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  • Suspension travel

    A Google search was no help. Can anyone tell me the approximate total suspension travel, front and rear, 29 Tudor.

  • #2
    Simple answer, NOT TOO MUCH!
    Bill W.

    Comment


    • #3
      I would say as far as the shackles can go, before binding on something, then measure ? Load your back seat up with weight until it hits that limit and with the front, have friends stand on your bumper. I would like to see the results. Pat's curious
      Model A's and of course the famous AA's

      Comment


      • #4
        As for the rear spring, I left the center through bolt long and was giving rides, the bolt hit the diff. I then removed 3 or 4 inches of the through bolt and no more issues. So in the back of a tudor, maybe 7 inches downward travel ?
        We are wondering why you need the travel distance?

        Comment


        • #5
          Being a tool maker with my own machine shop at my disposal, I can't justify spending $275 to $375 for a tubular shock kit that I can fabricate myself. I have sketched the mounting system I will build, but need to figure out the appropriate shocks to buy. I came up with front shocks, still need to decide on the rears. Cheap? You bet!

          Comment


          • CarlG
            CarlG commented
            Editing a comment
            The main reason a person buys a kit like this is that they are also buying the engineering and research it took to build, fabricate, and supply proven parts for the intended purpose.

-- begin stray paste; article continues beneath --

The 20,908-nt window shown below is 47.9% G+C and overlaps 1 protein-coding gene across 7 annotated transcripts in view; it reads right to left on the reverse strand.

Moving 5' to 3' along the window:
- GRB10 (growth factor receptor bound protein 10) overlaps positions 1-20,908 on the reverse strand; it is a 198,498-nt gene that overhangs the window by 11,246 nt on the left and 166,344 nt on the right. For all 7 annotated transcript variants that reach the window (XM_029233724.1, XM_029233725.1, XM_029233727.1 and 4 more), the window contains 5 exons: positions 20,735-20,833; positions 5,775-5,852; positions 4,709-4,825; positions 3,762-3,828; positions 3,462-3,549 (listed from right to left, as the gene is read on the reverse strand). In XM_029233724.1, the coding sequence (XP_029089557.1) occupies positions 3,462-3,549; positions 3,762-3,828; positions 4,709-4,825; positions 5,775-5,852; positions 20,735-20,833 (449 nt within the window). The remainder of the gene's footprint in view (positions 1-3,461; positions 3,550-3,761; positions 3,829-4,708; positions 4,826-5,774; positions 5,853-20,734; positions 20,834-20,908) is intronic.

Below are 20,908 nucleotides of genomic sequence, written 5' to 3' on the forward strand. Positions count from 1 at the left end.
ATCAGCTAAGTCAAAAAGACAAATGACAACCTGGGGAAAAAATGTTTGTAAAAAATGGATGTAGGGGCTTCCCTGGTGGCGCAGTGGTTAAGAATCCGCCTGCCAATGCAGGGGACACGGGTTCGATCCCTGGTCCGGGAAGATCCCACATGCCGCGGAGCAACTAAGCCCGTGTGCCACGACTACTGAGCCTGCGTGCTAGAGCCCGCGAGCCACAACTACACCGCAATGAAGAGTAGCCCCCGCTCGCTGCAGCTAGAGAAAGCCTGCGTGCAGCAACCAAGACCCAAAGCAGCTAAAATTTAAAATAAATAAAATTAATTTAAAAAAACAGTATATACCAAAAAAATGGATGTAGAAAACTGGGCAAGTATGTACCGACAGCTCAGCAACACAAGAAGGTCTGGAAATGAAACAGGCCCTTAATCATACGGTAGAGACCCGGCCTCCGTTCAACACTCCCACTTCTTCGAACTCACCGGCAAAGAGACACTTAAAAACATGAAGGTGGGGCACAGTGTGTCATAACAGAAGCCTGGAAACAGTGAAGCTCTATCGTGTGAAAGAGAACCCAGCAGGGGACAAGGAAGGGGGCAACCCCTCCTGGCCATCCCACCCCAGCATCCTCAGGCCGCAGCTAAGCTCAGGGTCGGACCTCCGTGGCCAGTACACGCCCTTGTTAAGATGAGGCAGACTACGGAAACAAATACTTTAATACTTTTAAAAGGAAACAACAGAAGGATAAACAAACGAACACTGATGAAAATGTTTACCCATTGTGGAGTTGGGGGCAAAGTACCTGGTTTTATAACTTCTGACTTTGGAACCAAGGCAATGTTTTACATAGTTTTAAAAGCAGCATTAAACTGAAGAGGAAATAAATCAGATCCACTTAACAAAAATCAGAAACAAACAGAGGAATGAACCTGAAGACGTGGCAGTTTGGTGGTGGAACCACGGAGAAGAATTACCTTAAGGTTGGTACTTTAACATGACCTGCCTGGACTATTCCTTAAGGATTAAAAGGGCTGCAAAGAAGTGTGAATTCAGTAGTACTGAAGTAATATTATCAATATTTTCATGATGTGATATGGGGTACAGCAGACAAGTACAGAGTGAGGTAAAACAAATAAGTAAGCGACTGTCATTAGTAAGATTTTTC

• #6
          You can also mount tube shocks at 45 degrees to get more travel and a softer ride. This will also add some to sideways stability.

          Comment


          • George Miller
            George Miller commented
            Editing a comment
            Plus 1 I also think that is the best way.

        • #7
          I would be very surprised if you get more than 4" travel front & rear. As the designer of vintage car bodies, I allow 4" travel up from static for most cars and to date have not had a problem with the wheels hitting the mudguards. The transverse springs of the Model A effectively give it very short springs, especially at the front, limiting travel. For a test, jack one wheel up to the max and see how far it travels and then raise the chassis on that side and see how far it drops?

          Comment


          • #8
            In response to Slammin, we tried the shock kit with eyelet end tube shocks provided (See other threads here) and experimented with a number of shocks for the town sedan. Talked to a number of tech experts at KYB, Monroe,etc. thru our little shop and got some good advice form Eaton Spring who makes A springs and offers shocks (adjustable non -gas enhanced that are quite pricey). We like the look of the eyelet types with concealed plungers.
            We found the kit- provided shocks to be too stiff for our spring rates, so we went with EMPI 9600 series non gas charged VW type shocks on the fronts which some folks suggest are a little too undersized for the wt. of the A. We found the ride to be much improved with softer rebound and at $60 a pair was a test bargain. The studs for the eyelets are metric and need to be reamed to 5/8" if needed or replaced with new nitrile ,etc. insert bushings readily available.The rear shocks from the kits are still being tested and seem to be OK for heavier sedans. We're told the red Gabriel Gas charged shocks are used in some of the kits. . The compressed/ extended lengths depend on brackets fab'd, but vary from about 11" to 16" for the vendors kits shocks at ride height of about 13 to 13 1/2" eyelet to eyelet. Feedback appreciated.

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